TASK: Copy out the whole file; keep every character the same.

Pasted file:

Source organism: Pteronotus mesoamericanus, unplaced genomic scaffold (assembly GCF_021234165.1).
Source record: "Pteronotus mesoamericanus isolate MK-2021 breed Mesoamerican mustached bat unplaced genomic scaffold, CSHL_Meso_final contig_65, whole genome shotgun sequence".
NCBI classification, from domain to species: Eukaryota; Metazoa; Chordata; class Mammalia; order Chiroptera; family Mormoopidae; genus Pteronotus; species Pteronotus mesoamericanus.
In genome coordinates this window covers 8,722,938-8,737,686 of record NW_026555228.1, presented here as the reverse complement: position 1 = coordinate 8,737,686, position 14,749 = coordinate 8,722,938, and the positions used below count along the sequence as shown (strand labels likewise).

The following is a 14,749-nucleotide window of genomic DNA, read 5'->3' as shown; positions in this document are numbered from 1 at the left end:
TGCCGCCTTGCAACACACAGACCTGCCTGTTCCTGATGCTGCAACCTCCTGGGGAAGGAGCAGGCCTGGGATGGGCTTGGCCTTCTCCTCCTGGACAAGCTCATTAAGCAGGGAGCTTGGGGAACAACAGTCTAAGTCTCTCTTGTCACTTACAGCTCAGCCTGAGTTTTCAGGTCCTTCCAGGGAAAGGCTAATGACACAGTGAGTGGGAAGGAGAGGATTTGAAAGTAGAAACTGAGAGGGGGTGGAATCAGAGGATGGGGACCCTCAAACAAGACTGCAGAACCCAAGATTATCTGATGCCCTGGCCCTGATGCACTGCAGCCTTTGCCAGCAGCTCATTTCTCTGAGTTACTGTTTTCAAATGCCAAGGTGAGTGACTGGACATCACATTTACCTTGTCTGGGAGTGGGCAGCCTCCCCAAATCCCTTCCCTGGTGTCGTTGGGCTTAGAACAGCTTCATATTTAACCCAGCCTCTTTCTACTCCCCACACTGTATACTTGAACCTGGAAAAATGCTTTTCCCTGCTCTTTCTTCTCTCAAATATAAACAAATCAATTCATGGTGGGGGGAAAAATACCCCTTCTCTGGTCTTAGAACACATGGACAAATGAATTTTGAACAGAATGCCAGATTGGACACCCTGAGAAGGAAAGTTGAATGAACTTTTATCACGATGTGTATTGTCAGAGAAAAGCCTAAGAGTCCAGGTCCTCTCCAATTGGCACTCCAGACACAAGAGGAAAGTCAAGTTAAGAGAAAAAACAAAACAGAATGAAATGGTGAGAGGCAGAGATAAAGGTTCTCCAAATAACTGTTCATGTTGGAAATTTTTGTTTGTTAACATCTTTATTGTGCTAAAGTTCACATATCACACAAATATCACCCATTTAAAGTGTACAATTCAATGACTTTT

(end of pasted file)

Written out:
Source organism: Pteronotus mesoamericanus, unplaced genomic scaffold (assembly GCF_021234165.1).
Source record: "Pteronotus mesoamericanus isolate MK-2021 breed Mesoamerican mustached bat unplaced genomic scaffold, CSHL_Meso_final contig_65, whole genome shotgun sequence".
NCBI classification, from domain to species: Eukaryota; Metazoa; Chordata; class Mammalia; order Chiroptera; family Mormoopidae; genus Pteronotus; species Pteronotus mesoamericanus.
In genome coordinates this window covers 8,722,938-8,737,686 of record NW_026555228.1, presented here as the reverse complement: position 1 = coordinate 8,737,686, position 14,749 = coordinate 8,722,938, and the positions used below count along the sequence as shown (strand labels likewise).

The following is a 14,749-nucleotide window of genomic DNA, read 5'->3' as shown; positions in this document are numbered from 1 at the left end:
TGCCGCCTTGCAACACACAGACCTGCCTGTTCCTGATGCTGCAACCTCCTGGGGAAGGAGCAGGCCTGGGATGGGCTTGGCCTTCTCCTCCTGGACAAGCTCATTAAGCAGGGAGCTTGGGGAACAACAGTCTAAGTCTCTCTTGTCACTTACAGCTCAGCCTGAGTTTTCAGGTCCTTCCAGGGAAAGGCTAATGACACAGTGAGTGGGAAGGAGAGGATTTGAAAGTAGAAACTGAGAGGGGGTGGAATCAGAGGATGGGGACCCTCAAACAAGACTGCAGAACCCAAGATTATCTGATGCCCTGGCCCTGATGCACTGCAGCCTTTGCCAGCAGCTCATTTCTCTGAGTTACTGTTTTCAAATGCCAAGGTGAGTGACTGGACATCACATTTACCTTGTCTGGGAGTGGGCAGCCTCCCCAAATCCCTTCCCTGGTGTCGTTGGGCTTAGAACAGCTTCATATTTAACCCAGCCTCTTTCTACTCCCCACACTGTATACTTGAACCTGGAAAAATGCTTTTCCCTGCTCTTTCTTCTCTCAAATATAAACAAATCAATTCATGGTGGGGGGAAAAATACCCCTTCTCTGGTCTTAGAACACATGGACAAATGAATTTTGAACAGAATGCCAGATTGGACACCCTGAGAAGGAAAGTTGAATGAACTTTTATCACGATGTGTATTGTCAGAGAAAAGCCTAAGAGTCCAGGTCCTCTCCAATTGGCACTCCAGACACAAGAGGAAAGTCAAGTTAAGAGAAAAAACAAAACAGAATGAAATGGTGAGAGGCAGAGATAAAGGTTCTCCAAATAACTGTTCATGTTGGAAATTTTTGTTTGTTAACATCTTTATTGTGCTAAAGTTCACATATCACACAAATATCACCCATTTAAAGTGTACAATTCAATGACTTTT